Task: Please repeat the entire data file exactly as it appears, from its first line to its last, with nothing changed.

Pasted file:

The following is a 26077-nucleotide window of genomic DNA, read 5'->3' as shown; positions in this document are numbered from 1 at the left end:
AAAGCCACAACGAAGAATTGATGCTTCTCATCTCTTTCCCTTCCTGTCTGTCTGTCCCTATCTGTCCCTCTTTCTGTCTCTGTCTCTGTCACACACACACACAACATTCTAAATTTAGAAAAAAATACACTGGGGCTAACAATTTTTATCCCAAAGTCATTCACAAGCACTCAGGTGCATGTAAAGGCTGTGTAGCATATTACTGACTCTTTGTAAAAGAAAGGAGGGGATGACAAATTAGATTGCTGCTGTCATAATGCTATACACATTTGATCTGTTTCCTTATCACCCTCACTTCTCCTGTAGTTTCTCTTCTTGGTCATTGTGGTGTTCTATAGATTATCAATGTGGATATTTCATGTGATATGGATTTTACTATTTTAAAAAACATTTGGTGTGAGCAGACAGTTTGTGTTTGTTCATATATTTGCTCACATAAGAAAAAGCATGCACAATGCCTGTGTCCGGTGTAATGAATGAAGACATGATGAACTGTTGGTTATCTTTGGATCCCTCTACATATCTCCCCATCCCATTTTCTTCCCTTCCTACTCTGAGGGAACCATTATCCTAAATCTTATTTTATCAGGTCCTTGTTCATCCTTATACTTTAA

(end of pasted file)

The following is a 26077-nucleotide window of genomic DNA, read 5'->3' as shown; positions in this document are numbered from 1 at the left end:
AAAGCCACAACGAAGAATTGATGCTTCTCATCTCTTTCCCTTCCTGTCTGTCTGTCCCTATCTGTCCCTCTTTCTGTCTCTGTCTCTGTCACACACACACACAACATTCTAAATTTAGAAAAAAATACACTGGGGCTAACAATTTTTATCCCAAAGTCATTCACAAGCACTCAGGTGCATGTAAAGGCTGTGTAGCATATTACTGACTCTTTGTAAAAGAAAGGAGGGGATGACAAATTAGATTGCTGCTGTCATAATGCTATACACATTTGATCTGTTTCCTTATCACCCTCACTTCTCCTGTAGTTTCTCTTCTTGGTCATTGTGGTGTTCTATAGATTATCAATGTGGATATTTCATGTGATATGGATTTTACTATTTTAAAAAACATTTGGTGTGAGCAGACAGTTTGTGTTTGTTCATATATTTGCTCACATAAGAAAAAGCATGCACAATGCCTGTGTCCGGTGTAATGAATGAAGACATGATGAACTGTTGGTTATCTTTGGATCCCTCTACATATCTCCCCATCCCATTTTCTTCCCTTCCTACTCTGAGGGAACCATTATCCTAAATCTTATTTTATCAGGTCCTTGTTCATCCTTATACTTTAA